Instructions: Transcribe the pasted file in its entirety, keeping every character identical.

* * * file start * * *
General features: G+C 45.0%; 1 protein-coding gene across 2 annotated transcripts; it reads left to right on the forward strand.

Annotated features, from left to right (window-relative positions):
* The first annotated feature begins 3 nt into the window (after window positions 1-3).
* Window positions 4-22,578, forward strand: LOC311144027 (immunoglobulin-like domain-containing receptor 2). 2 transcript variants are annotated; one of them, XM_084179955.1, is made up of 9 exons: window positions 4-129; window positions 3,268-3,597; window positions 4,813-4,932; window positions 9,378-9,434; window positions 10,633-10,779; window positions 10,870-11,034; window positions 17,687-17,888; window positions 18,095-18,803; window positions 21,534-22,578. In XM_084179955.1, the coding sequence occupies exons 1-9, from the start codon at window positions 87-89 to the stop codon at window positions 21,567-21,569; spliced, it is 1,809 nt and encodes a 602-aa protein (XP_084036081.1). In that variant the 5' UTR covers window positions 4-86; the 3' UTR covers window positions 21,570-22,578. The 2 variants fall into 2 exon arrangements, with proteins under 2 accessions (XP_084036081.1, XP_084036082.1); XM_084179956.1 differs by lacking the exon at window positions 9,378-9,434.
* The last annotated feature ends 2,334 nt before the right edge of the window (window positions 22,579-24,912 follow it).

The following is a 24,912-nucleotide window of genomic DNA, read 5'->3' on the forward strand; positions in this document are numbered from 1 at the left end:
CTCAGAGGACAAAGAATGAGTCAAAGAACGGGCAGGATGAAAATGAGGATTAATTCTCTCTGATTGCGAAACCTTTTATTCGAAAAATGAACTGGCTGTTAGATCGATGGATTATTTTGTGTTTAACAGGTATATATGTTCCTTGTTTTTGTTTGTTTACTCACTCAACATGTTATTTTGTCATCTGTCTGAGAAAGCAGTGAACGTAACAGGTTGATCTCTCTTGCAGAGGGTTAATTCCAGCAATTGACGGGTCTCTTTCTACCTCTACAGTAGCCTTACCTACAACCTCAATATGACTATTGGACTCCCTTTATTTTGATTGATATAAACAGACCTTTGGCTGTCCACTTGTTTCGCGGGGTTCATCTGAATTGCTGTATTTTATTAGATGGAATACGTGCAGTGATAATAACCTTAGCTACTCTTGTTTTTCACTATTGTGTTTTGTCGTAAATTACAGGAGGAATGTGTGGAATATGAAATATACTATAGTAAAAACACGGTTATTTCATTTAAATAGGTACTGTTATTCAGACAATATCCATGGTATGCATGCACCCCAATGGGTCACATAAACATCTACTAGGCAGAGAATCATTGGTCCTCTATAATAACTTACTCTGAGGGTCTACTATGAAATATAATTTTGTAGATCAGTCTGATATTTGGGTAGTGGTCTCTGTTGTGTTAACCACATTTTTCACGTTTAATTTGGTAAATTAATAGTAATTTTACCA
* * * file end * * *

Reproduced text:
General features: G+C 45.0%; 1 protein-coding gene across 2 annotated transcripts; it reads left to right on the forward strand.

Annotated features, from left to right (window-relative positions):
* The first annotated feature begins 3 nt into the window (after window positions 1-3).
* Window positions 4-22,578, forward strand: LOC311144027 (immunoglobulin-like domain-containing receptor 2). 2 transcript variants are annotated; one of them, XM_084179955.1, is made up of 9 exons: window positions 4-129; window positions 3,268-3,597; window positions 4,813-4,932; window positions 9,378-9,434; window positions 10,633-10,779; window positions 10,870-11,034; window positions 17,687-17,888; window positions 18,095-18,803; window positions 21,534-22,578. In XM_084179955.1, the coding sequence occupies exons 1-9, from the start codon at window positions 87-89 to the stop codon at window positions 21,567-21,569; spliced, it is 1,809 nt and encodes a 602-aa protein (XP_084036081.1). In that variant the 5' UTR covers window positions 4-86; the 3' UTR covers window positions 21,570-22,578. The 2 variants fall into 2 exon arrangements, with proteins under 2 accessions (XP_084036081.1, XP_084036082.1); XM_084179956.1 differs by lacking the exon at window positions 9,378-9,434.
* The last annotated feature ends 2,334 nt before the right edge of the window (window positions 22,579-24,912 follow it).

The following is a 24,912-nucleotide window of genomic DNA, read 5'->3' on the forward strand; positions in this document are numbered from 1 at the left end:
CTCAGAGGACAAAGAATGAGTCAAAGAACGGGCAGGATGAAAATGAGGATTAATTCTCTCTGATTGCGAAACCTTTTATTCGAAAAATGAACTGGCTGTTAGATCGATGGATTATTTTGTGTTTAACAGGTATATATGTTCCTTGTTTTTGTTTGTTTACTCACTCAACATGTTATTTTGTCATCTGTCTGAGAAAGCAGTGAACGTAACAGGTTGATCTCTCTTGCAGAGGGTTAATTCCAGCAATTGACGGGTCTCTTTCTACCTCTACAGTAGCCTTACCTACAACCTCAATATGACTATTGGACTCCCTTTATTTTGATTGATATAAACAGACCTTTGGCTGTCCACTTGTTTCGCGGGGTTCATCTGAATTGCTGTATTTTATTAGATGGAATACGTGCAGTGATAATAACCTTAGCTACTCTTGTTTTTCACTATTGTGTTTTGTCGTAAATTACAGGAGGAATGTGTGGAATATGAAATATACTATAGTAAAAACACGGTTATTTCATTTAAATAGGTACTGTTATTCAGACAATATCCATGGTATGCATGCACCCCAATGGGTCACATAAACATCTACTAGGCAGAGAATCATTGGTCCTCTATAATAACTTACTCTGAGGGTCTACTATGAAATATAATTTTGTAGATCAGTCTGATATTTGGGTAGTGGTCTCTGTTGTGTTAACCACATTTTTCACGTTTAATTTGGTAAATTAATAGTAATTTTACCA